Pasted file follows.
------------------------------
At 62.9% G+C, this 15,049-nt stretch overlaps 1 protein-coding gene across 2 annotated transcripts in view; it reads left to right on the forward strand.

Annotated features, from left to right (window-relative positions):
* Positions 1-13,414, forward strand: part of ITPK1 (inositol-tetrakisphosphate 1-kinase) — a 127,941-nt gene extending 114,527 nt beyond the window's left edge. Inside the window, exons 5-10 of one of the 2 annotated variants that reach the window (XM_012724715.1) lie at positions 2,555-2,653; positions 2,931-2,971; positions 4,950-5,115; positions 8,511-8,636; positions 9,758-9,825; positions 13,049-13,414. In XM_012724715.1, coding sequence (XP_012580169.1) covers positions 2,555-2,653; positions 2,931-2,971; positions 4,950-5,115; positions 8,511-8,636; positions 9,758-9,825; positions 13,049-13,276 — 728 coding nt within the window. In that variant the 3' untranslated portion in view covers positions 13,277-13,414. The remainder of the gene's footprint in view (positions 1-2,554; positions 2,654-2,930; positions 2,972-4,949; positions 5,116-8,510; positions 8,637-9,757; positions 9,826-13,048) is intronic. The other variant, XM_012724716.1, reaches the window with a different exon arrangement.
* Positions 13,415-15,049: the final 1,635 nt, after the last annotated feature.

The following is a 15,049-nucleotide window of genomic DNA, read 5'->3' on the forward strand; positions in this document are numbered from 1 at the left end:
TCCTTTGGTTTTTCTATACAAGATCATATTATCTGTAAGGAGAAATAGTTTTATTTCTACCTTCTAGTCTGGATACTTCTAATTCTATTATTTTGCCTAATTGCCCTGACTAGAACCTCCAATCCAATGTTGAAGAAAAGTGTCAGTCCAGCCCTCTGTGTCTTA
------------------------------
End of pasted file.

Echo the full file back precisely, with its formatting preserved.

At 62.9% G+C, this 15,049-nt stretch overlaps 1 protein-coding gene across 2 annotated transcripts in view; it reads left to right on the forward strand.

Annotated features, from left to right (window-relative positions):
* Positions 1-13,414, forward strand: part of ITPK1 (inositol-tetrakisphosphate 1-kinase) — a 127,941-nt gene extending 114,527 nt beyond the window's left edge. Inside the window, exons 5-10 of one of the 2 annotated variants that reach the window (XM_012724715.1) lie at positions 2,555-2,653; positions 2,931-2,971; positions 4,950-5,115; positions 8,511-8,636; positions 9,758-9,825; positions 13,049-13,414. In XM_012724715.1, coding sequence (XP_012580169.1) covers positions 2,555-2,653; positions 2,931-2,971; positions 4,950-5,115; positions 8,511-8,636; positions 9,758-9,825; positions 13,049-13,276 — 728 coding nt within the window. In that variant the 3' untranslated portion in view covers positions 13,277-13,414. The remainder of the gene's footprint in view (positions 1-2,554; positions 2,654-2,930; positions 2,972-4,949; positions 5,116-8,510; positions 8,637-9,757; positions 9,826-13,048) is intronic. The other variant, XM_012724716.1, reaches the window with a different exon arrangement.
* Positions 13,415-15,049: the final 1,635 nt, after the last annotated feature.

The following is a 15,049-nucleotide window of genomic DNA, read 5'->3' on the forward strand; positions in this document are numbered from 1 at the left end:
TCCTTTGGTTTTTCTATACAAGATCATATTATCTGTAAGGAGAAATAGTTTTATTTCTACCTTCTAGTCTGGATACTTCTAATTCTATTATTTTGCCTAATTGCCCTGACTAGAACCTCCAATCCAATGTTGAAGAAAAGTGTCAGTCCAGCCCTCTGTGTCTTA